“If only daddy knew about the power of Pepsi,” tweeted Bernice A. King, daughter of late Civil Rights activist Dr. Martin Luther King Jr. She also shared photograph of her iconic dad who clashed with police on the front-line of a protest. The ad featured Kendall Jenner sporting a flaxen wig and in full makeup. She steps out into the crowd, pulls off her wing and wipes her face clean of her plum lipstick. She walks through the multicultural crowd of protestors and hands one of the officers a can of Pepsi. Twitter and Black Lives Matter protestors were in an uproar. Stars like Lena Dunham and Questlove clapped back. Dunham wrote, “Assuming everything that can be said about faux-test Pepsi ad has been said so I’m just gonna go with this: it didn’t make me want Pepsi.” Questlove posted, “That Pepsi commercial was genius troll move of the year, 4 days from April Fools? we talkin/meming bout em too?” Pepsi heard the backlash loud and clear.
“Pepsi was trying to project a global a message of unity, peace and understanding. Clearly, we missed the mark, and we apologize. We did not intend to make light of any serious issue. We are pulling the content and halting any further rollout. We also apologize for putting Kendall Jenner in this position.”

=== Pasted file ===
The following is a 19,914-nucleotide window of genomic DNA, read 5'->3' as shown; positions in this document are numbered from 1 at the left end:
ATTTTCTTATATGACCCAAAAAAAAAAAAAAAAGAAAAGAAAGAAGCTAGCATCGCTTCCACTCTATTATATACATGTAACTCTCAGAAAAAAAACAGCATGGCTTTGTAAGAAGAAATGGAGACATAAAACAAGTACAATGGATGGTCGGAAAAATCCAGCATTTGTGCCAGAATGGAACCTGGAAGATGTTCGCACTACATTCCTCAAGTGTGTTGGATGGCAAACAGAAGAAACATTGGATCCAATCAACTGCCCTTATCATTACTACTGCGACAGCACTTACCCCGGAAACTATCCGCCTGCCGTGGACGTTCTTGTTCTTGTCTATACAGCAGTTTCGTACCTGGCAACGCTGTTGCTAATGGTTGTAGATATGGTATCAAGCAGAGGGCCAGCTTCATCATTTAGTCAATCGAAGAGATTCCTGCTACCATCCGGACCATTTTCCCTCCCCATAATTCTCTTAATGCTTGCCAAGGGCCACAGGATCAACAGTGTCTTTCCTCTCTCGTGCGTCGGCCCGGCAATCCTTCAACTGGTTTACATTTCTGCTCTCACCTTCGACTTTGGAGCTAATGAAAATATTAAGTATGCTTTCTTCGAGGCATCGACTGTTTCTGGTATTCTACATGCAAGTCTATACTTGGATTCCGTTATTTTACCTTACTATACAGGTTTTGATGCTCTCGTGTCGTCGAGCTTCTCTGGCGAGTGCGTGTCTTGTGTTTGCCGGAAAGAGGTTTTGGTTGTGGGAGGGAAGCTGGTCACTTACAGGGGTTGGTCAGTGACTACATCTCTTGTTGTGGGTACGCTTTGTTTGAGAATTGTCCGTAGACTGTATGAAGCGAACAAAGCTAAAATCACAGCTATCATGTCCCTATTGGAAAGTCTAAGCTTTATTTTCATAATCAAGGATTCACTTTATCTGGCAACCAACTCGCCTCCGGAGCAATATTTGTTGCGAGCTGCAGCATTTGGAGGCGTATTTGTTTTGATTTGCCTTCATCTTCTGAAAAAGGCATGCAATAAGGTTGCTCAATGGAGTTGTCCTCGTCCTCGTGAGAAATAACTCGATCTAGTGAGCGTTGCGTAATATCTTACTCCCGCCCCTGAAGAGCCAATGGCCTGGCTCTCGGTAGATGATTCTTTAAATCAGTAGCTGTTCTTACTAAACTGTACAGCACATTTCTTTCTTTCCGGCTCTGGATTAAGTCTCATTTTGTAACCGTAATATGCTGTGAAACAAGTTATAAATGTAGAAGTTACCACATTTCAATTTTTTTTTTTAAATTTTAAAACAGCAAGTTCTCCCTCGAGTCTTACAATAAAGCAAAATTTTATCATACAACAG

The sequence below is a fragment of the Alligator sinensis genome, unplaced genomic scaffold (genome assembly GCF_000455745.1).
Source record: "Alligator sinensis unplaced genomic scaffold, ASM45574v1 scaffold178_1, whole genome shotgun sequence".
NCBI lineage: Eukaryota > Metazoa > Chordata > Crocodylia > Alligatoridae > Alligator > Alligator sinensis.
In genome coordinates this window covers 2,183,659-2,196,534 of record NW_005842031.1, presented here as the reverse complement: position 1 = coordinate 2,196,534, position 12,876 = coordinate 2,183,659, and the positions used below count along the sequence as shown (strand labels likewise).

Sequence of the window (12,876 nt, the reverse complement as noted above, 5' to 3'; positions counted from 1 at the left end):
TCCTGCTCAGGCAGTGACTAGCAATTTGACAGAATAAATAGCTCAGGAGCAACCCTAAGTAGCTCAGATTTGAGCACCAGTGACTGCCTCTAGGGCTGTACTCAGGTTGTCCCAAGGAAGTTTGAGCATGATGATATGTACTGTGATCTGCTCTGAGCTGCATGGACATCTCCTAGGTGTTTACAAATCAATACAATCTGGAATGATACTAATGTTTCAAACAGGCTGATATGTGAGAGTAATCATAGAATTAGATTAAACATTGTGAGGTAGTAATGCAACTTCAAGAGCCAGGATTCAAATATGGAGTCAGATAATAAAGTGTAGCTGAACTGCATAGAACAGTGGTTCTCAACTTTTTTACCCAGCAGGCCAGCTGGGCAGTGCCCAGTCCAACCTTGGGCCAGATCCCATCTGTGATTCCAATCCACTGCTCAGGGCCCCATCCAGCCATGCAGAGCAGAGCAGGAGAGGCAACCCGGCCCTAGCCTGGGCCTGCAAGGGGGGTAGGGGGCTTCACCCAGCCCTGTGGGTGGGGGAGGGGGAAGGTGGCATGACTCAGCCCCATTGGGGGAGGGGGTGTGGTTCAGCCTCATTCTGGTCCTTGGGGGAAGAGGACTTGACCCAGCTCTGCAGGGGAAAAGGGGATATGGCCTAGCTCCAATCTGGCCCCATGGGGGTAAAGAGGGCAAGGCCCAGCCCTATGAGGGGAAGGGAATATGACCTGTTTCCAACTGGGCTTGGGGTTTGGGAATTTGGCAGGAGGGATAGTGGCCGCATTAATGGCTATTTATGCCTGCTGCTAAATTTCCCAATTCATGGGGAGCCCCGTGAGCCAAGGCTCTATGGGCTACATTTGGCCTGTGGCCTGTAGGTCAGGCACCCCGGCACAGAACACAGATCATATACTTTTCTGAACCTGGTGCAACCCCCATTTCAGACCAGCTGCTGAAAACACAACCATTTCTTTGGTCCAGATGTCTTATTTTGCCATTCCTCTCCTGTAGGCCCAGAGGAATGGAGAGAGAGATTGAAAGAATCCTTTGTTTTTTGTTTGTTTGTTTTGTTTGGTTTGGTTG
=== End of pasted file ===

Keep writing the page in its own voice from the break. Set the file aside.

David Haigh, CEO of Brand Finance, commented, “Successful marketing campaigns have the power to add millions to the value of a brand. However, ill-conceived campaigns equally have the power to significantly erode hard-earned brand equity. Pepsi, which already had a difficult 2016 with its brand value dropping by 4% to $18.3 billion dollars, could face further losses in the value and strength of its brand as a result of this ad. Companies are right to push the boundaries and take risks when it comes to marketing products, but this proves that fallout from a single video can have a very damaging effect.”